November 15, 2013
Connectivity – that’s what matters now, according to Bill Anderson.
“Interconnectedness is the way the world is now,” says Dr. Anderson, chair of the university’s Cross Border Institute and What Matters Now participant. “You don’t have the choice to opt out. Success depends on interconnections, and that goes for individuals, communities and corporations.”
That’s the subject Anderson will discuss when he joins researchers from four other Ontario universities at an event in London later this month called “What Matters Now?”
The event is part of a five-city speakers’ series organized by the Council of Ontario Universities’ Research Matters campaign. A collaborative effort now in its second year, the campaign brings together Ontario’s 21 universities in an exciting showcase of the critical research taking place on campuses.
Anderson – whose research is focused on a greater understanding on the topic of border transportation in general, and of issues affecting the Windsor-Detroit corridor specifically – will be joined on stage by researchers who will discuss such diverse topics as terrorism, infectious diseases, aging and neurology.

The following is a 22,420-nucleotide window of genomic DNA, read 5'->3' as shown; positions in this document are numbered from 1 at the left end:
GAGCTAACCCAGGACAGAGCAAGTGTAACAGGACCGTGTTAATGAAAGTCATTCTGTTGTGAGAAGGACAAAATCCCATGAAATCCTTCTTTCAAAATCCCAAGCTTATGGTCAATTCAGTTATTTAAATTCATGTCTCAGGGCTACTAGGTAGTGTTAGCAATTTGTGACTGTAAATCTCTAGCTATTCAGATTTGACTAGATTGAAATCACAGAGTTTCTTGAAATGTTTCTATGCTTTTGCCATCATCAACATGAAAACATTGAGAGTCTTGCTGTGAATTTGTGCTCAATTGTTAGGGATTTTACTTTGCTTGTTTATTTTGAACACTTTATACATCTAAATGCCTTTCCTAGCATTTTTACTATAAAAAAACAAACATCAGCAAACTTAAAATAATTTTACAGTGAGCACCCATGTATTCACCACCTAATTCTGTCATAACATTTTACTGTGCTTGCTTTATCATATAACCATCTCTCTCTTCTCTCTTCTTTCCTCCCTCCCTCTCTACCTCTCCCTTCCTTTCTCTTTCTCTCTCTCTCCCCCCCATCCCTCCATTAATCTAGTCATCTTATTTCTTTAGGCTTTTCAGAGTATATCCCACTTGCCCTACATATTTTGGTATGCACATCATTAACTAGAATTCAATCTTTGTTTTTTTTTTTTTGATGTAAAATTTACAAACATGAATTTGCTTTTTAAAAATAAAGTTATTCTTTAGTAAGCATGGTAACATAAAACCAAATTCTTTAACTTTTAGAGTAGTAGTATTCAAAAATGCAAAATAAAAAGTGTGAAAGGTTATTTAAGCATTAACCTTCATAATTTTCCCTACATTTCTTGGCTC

Rather than limiting himself to border issues, Anderson said he wanted to tackle the much broader issue of both physical and virtual global connectivity in his talk at the event, which will be held on November 26 at the London Children’s Museum. These free events allow the public to discuss the future with the university researchers who are creating it, according to COU president Bonnie M. Patterson.
“University research crosses all disciplines from medicine and technology to human resources, trade, law and social sciences,” she said. “It is changing lives, exposing students to a world of possibilities, and helping government, business and communities make the best possible decisions.”
The series – which is being moderated by radio and television personality Piya Chattopadhyay, who is often a host on both CBC radio and TVO’s flagship current affairs program, The Agenda – kicked off with an event in Hamilton earlier this month. After London, events will also be held in Thunder Bay, Toronto and Kingston.
The London event will be webcast live, and remote viewers will have the chance to have their say and ask questions via Twitter.
May 9, 2013 | Toronto
Royal Ontario Museum, Bronfman Hall Toronto, Ontario Thursday May 9, 2013 6:30pm to 9:00pm This free event is part of a province-wide discussion series featuring researchers from Ontario’s universities. Moderated by Globe and Mail science correspondent Ivan Semeniuk